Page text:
|interest level vs. link popularity - 01.01||01.02||one user's interest level vs. link popularity - 01.03|
As the amount of information available to everyone increases, it similarly becomes increasingly necessary to seek out
"nodes" that gather and filter a subset of all of the available information.
We see these nodes take the form of Google News, RSS/feed aggregators, "social bookmarking" sites, and blogs that gather/collate in specialized niches.
For example, I used to keep a running collection of sites that featured visualizations of complex networks and interesting interfaces for browsing large sets of data, until I discovered visualcomplexity.com, a labor of love by Manuel Lima that "intends to be a unified resource space for anyone interested in the visualization of complex networks." Because of the narrow focus of the site, for me it has an extremely high signal-to-noise ratio, and I can read this "aggregate blog" through my RSS news-reader alongside other blogs, Basecamp project updates, del.icio.us inbox subscriptions, etc. and know that I have a wide coverage of visualization systems.
It is useful now to consider the empty chart in Figure 01.01 which plots personal interest in a link against its general popularity (on del.icio.us). Consider how many
of the links that you receive/view in the day are popular/random, and/or useful/forgettable.
And when considering how we browse the web, there should also be a distinction drawn between various modalities. There are many, but three modes in particular are relevant here: "information retrieval" where one has a query or roughly knows what they are looking for, "show me whats new" where the aim is to get a feel for the 'news' (or a pulse of the current world vibe), and the "show me what I need to see right now" mode where one has a fixed amount of time allotted to bit-viewing yet is flexible as to the content. (Note of course that any one of these modes can cause a user to branch or split off into submodes and sub-queries, a complex, intertwined dance of information gathering.)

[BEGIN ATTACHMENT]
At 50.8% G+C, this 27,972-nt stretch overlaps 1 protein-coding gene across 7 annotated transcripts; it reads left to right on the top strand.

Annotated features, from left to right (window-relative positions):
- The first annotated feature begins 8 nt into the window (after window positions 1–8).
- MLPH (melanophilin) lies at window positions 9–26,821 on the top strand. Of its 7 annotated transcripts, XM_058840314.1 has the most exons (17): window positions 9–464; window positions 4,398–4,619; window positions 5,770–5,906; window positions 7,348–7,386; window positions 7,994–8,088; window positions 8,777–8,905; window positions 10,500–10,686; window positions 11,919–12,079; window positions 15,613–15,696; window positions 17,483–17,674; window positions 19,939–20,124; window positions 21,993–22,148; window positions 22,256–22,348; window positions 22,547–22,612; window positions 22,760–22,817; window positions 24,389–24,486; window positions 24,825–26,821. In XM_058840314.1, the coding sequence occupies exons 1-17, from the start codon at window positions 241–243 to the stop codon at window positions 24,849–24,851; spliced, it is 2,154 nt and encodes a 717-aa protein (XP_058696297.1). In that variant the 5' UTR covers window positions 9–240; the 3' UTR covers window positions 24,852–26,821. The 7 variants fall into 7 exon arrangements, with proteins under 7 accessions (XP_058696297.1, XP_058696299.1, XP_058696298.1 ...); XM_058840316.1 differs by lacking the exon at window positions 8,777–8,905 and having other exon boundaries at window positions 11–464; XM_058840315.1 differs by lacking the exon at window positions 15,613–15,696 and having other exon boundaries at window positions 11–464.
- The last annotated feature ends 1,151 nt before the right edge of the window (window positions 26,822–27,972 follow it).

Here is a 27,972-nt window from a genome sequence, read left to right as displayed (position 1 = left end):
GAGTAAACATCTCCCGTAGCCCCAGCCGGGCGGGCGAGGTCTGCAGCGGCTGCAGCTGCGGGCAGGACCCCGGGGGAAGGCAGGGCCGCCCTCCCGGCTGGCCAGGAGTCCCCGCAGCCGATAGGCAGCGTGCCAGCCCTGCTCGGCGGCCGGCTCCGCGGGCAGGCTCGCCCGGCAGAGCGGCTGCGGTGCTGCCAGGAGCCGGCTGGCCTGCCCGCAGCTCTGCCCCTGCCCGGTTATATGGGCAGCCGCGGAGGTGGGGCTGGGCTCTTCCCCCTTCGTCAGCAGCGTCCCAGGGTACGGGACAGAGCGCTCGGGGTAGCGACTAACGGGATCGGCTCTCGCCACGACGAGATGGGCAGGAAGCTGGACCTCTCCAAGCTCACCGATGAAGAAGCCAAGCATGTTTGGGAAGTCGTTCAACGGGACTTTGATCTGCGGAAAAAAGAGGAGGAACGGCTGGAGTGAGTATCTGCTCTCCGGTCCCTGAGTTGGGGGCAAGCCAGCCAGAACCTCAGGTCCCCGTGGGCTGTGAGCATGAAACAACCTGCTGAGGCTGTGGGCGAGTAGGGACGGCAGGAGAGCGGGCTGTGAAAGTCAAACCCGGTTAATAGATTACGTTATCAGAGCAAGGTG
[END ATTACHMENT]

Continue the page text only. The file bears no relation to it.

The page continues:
One drawback with most aggregation nodes is that they mostly aggregate on popularity or relevance to the general population, acting
as band-pass filters attuned to a specific nodal resonance. The tradeoffs are between precision in delivery, signal-to-noise ratios,
and volume of information presented. As we wish to get more a wider spectrum of information, these parameters get jostled.
I started adding my links and tags to del.icio.us when I realized what an immense predictive tool it was,
and that by adding my data to the collective whole I would then be able to use the system as a feedback device for my own exploration.
Generally speaking, I think the key shift is to begin to see, understand and utilize each other as these nodes/sources of aggregation, and continue to extend our tools and interfaces to facilitate our group-mind interaction.
In the interest/popularity graphs, perhaps tautologically, I am assuming that the probability that a user will see a given link is proportional to its popularity. This means that there
are links (that fall into the areas above marked "SWEET SPOT" in Figure 01.03) that are currently of medium- to low-popularity and yet are of high interest. These are
the areas that I feel are worth exploring and facilitating access to, and that nodes such as del.icio.us can be utilized in this manner
in a much greater degree than at present.
del.icio.us allows a user to subscribe to another user's book-mark stream. This is a great feature, but out of the thousands of users, how do we pick out the users with the highest (for us) signal-to-noise ratio? And how do we best utilize the disparity in link popularities, to find hidden nuggets of personally-relevant information that might otherwise be missed?
Continue on to part 02 | Graphs